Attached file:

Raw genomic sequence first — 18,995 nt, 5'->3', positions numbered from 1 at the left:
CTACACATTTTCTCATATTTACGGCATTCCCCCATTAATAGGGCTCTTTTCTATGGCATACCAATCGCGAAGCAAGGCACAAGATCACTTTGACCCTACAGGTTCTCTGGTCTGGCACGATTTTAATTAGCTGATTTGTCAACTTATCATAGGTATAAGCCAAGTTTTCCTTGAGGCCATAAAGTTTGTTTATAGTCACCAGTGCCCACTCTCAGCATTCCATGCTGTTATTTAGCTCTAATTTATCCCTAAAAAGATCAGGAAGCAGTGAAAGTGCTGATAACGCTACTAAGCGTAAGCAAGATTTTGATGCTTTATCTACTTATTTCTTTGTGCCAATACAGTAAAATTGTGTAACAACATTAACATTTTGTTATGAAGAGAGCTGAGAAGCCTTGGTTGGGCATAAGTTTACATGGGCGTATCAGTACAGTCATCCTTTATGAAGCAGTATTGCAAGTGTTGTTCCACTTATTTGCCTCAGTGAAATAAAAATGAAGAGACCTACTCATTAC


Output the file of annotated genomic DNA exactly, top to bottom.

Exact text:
Raw genomic sequence first — 18,995 nt, 5'->3', positions numbered from 1 at the left:
CTACACATTTTCTCATATTTACGGCATTCCCCCATTAATAGGGCTCTTTTCTATGGCATACCAATCGCGAAGCAAGGCACAAGATCACTTTGACCCTACAGGTTCTCTGGTCTGGCACGATTTTAATTAGCTGATTTGTCAACTTATCATAGGTATAAGCCAAGTTTTCCTTGAGGCCATAAAGTTTGTTTATAGTCACCAGTGCCCACTCTCAGCATTCCATGCTGTTATTTAGCTCTAATTTATCCCTAAAAAGATCAGGAAGCAGTGAAAGTGCTGATAACGCTACTAAGCGTAAGCAAGATTTTGATGCTTTATCTACTTATTTCTTTGTGCCAATACAGTAAAATTGTGTAACAACATTAACATTTTGTTATGAAGAGAGCTGAGAAGCCTTGGTTGGGCATAAGTTTACATGGGCGTATCAGTACAGTCATCCTTTATGAAGCAGTATTGCAAGTGTTGTTCCACTTATTTGCCTCAGTGAAATAAAAATGAAGAGACCTACTCATTAC